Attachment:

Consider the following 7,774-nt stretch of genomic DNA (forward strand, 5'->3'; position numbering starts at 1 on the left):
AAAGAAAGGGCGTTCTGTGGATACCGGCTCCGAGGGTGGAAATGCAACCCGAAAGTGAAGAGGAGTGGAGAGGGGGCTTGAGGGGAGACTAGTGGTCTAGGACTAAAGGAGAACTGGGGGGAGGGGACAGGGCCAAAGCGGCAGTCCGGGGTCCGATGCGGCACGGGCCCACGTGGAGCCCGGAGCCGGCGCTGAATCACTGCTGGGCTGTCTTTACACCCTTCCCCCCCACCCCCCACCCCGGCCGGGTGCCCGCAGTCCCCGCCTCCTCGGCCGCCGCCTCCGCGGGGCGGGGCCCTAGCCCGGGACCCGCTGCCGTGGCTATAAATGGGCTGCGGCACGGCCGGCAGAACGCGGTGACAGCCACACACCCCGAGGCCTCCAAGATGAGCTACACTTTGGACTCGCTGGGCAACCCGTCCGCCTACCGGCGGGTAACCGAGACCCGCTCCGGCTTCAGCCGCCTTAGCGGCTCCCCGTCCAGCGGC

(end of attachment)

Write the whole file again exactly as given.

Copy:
Consider the following 7,774-nt stretch of genomic DNA (forward strand, 5'->3'; position numbering starts at 1 on the left):
AAAGAAAGGGCGTTCTGTGGATACCGGCTCCGAGGGTGGAAATGCAACCCGAAAGTGAAGAGGAGTGGAGAGGGGGCTTGAGGGGAGACTAGTGGTCTAGGACTAAAGGAGAACTGGGGGGAGGGGACAGGGCCAAAGCGGCAGTCCGGGGTCCGATGCGGCACGGGCCCACGTGGAGCCCGGAGCCGGCGCTGAATCACTGCTGGGCTGTCTTTACACCCTTCCCCCCCACCCCCCACCCCGGCCGGGTGCCCGCAGTCCCCGCCTCCTCGGCCGCCGCCTCCGCGGGGCGGGGCCCTAGCCCGGGACCCGCTGCCGTGGCTATAAATGGGCTGCGGCACGGCCGGCAGAACGCGGTGACAGCCACACACCCCGAGGCCTCCAAGATGAGCTACACTTTGGACTCGCTGGGCAACCCGTCCGCCTACCGGCGGGTAACCGAGACCCGCTCCGGCTTCAGCCGCCTTAGCGGCTCCCCGTCCAGCGGC